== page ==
A Final Toll by W. David Wood

Orris Mann walked from under the tavern’s awning and felt the heat of the pre-noon sun pressing down on him like firm hands resting heavily on his shoulders. He paused, looking at the crowd gathering around the perimeter of the town’s small market square. He smiled and waved at them, and continued walking to his place near the center of the cobbled pavement. The gestures were returned half-heartedly by a few in the crowd, but most heartedly by his entourage, following him from the tavern and spreading among the spectators behind him.

He stopped and stared down his nose at the dark little man he had come to meet and, assuredly, kill. He flicked an imaginary piece of lint from the sleeve of his silk blouse as the small man regarded him with an even, unreadable look from across the square. His clothing was a jumble of styles and colors from various lands, giving him a well travelled if threadbare look. A pair of worn kukris hung from his hips, and various pouches and packs about his person completed his kit .

Orris was not impressed with him, and had not been since meeting him at one of the tavern’s gaming tables. He had asked to join Orris and his companions at their table and, sensing an easy mark, they invited him into the next round. An hour later the stranger was up and Orris was the only one still giving him a run for the growing pot. Finally, his frustration coming to a head, Orris heatedly accused him of cheating.

“That’s a lie.” The small man had said, without anger but in a way that carried across the tavern’s main hall, and silence followed it. The other patrons froze, all waiting for what came next, the only noise being Orris’ empty-headed friends snickering the way children do when hearing a sibling getting into trouble with the parents. The small dark man remained seated, but his weathered eyes took in the movements of anything around him, and of Orris, as the young Taldoran dandy rose from his chair and leaned over the table, lightly resting his fists, knuckles down, on its wine-stained surface.

“What was that?” He asked.

“I said, ‘That’s a lie’.”

“You’re calling me a liar?”

“If you say I am cheating, then yes, you are a liar.”

Orris stood up, spreading his hands wide. “Did you all hear that?” He said, turning slowly and addressing the crowded hall. “This little ramshackle crud just insulted my honor! What does that demand?”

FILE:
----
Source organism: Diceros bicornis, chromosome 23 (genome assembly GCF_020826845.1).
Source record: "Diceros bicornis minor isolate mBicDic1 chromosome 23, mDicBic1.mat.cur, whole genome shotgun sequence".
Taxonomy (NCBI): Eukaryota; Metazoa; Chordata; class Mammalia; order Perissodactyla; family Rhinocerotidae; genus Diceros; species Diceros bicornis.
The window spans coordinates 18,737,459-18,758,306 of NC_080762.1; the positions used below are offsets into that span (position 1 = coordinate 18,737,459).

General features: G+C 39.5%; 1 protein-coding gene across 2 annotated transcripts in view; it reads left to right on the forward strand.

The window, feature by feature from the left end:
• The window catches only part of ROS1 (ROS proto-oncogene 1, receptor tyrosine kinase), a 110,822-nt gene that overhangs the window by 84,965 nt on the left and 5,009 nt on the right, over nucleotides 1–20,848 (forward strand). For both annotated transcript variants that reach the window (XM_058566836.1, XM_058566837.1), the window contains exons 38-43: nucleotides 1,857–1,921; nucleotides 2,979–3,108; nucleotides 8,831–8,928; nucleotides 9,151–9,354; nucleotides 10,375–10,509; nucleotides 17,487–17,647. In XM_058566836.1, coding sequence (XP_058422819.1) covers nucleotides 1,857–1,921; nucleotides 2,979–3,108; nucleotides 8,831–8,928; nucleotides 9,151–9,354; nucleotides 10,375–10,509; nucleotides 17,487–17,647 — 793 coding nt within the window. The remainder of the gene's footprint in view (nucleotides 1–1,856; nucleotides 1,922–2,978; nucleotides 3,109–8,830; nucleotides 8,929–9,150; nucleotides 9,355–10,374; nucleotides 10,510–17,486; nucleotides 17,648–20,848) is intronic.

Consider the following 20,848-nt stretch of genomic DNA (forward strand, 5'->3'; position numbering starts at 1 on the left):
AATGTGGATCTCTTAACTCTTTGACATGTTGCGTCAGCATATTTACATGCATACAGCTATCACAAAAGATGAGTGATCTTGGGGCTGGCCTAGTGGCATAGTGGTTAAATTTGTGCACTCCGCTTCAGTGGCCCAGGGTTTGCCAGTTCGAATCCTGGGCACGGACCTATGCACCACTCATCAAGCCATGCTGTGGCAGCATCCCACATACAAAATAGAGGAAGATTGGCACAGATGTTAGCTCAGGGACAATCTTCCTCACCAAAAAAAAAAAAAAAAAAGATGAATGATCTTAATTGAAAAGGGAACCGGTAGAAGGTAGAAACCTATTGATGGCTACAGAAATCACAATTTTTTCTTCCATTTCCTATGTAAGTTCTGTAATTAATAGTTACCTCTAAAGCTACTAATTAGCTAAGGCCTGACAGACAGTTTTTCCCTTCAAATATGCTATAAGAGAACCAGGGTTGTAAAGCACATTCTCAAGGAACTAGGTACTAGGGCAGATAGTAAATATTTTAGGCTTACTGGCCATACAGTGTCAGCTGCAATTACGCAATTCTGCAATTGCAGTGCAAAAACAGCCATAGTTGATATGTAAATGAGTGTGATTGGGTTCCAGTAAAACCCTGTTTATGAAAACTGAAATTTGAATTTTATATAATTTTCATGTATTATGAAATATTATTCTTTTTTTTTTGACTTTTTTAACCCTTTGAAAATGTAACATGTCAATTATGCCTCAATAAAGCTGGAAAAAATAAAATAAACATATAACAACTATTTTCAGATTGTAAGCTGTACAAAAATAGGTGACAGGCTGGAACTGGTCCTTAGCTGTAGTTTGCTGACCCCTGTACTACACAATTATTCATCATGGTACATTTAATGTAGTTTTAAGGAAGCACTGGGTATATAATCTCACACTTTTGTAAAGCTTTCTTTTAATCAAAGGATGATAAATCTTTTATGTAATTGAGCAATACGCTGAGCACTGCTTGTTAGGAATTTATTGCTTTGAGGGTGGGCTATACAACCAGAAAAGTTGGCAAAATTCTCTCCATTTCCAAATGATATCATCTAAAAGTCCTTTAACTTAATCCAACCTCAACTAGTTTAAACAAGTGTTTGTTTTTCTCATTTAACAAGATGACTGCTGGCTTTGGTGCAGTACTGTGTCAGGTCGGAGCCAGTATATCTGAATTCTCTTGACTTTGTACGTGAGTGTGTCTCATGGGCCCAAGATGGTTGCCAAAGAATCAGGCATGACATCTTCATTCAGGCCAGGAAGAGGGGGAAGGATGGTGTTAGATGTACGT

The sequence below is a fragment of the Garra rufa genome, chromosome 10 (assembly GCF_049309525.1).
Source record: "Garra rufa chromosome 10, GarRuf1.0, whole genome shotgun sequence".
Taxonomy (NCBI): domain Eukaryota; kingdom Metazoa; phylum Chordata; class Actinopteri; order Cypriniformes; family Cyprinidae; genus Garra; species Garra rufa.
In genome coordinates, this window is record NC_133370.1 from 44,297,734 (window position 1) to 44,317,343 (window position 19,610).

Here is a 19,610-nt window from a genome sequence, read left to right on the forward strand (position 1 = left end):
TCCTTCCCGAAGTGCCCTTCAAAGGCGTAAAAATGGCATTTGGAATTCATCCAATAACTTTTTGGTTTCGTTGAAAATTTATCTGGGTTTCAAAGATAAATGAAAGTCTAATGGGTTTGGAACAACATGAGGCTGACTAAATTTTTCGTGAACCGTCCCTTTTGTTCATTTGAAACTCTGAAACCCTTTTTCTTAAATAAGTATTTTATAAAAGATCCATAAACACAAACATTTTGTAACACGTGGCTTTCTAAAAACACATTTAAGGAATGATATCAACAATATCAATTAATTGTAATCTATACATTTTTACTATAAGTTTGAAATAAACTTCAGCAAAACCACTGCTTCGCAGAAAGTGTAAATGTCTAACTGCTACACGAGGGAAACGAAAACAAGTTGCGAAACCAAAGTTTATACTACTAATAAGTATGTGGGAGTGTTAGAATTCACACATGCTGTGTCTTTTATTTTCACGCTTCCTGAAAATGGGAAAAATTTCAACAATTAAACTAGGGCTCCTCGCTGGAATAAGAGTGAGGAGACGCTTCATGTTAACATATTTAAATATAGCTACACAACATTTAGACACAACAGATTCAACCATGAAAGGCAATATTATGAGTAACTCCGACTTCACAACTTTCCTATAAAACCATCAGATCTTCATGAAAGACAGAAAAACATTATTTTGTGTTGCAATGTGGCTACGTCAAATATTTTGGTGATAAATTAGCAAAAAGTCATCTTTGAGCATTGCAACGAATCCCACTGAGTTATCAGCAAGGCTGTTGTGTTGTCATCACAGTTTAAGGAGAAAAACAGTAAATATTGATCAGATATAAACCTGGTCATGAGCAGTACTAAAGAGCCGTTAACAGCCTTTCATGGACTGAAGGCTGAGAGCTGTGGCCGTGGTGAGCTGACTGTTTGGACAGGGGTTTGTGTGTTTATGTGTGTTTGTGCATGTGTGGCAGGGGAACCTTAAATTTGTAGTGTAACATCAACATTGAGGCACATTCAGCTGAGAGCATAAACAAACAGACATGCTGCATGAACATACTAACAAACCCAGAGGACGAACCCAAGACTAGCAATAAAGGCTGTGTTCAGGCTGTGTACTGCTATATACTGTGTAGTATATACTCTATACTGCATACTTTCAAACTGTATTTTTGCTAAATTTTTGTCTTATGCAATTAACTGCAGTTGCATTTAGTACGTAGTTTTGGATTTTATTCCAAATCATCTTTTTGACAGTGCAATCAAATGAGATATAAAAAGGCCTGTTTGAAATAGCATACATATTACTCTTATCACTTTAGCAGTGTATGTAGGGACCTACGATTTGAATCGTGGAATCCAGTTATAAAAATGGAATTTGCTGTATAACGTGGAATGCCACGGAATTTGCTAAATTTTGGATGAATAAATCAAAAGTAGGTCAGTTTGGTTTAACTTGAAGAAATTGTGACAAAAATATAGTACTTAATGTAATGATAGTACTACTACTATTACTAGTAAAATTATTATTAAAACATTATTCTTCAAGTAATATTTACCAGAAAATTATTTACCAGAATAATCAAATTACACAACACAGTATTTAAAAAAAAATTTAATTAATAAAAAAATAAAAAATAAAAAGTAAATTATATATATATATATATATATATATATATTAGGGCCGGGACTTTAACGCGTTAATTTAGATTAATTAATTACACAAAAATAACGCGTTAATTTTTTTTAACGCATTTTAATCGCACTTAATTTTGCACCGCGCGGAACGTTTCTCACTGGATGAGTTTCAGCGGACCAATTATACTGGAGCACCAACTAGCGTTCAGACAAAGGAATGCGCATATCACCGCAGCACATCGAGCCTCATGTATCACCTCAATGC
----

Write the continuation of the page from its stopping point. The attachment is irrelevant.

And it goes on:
“Satisfaction!” His friends cried, almost in unison.

“What say you all, my fellow patrons?” Orris said, calling out like a street stall peddler. The crowd murmured, assenting out of what seemed habit than actual agreement. They had seen this before. Orris Mann was a consummate duelist, a devil with a crossbow, and that horrid skill alone kept the people of Yanmass from speaking out against him or his friends. He fancied himself the town’s champion, and was too arrogant or stupid to see the truth; most likely he didn’t care either way.

He spun to face the upstart. “So, it comes to this- you meet me in the square, five minutes till high sun, for the purpose of my gaining satisfaction.”

“Or?” The little man said, voice even, still sitting, his expression neutral.

Orris chuckled. “Or, my companions and I will scrape it from your flayed hide.” With that his friends rose from their chairs and stood in ways the little man assumed were supposed to be menacing, cracking knuckles and resting hands very obviously on the pommels of various blades. “What will it be?” Orris asked.

“Well,” The little man said. “It appears that I have little choice. Satisfaction it will be.”

“Excellent!” Orris cried. “It will, of course, be crossbows, raised and fired at the strike of high sun-”

“Excuse me, but I thought the challenged party had the choice of weapon?”

Orris chuckled yet again, a sly grin squirming across his face. “Not in this town, little man. It’s the offended party that chooses weapons here. See you in the square!” And with that he flounced (actually flounced!) out of the tavern, his compatriots in tow, all laughing at the prospect of the dark little man’s skewering. The little man rose. “Does anyone have a crossbow I may borrow?” He asked of the crowd hall. His expression had not changed, and the tone of his voice was still quite even.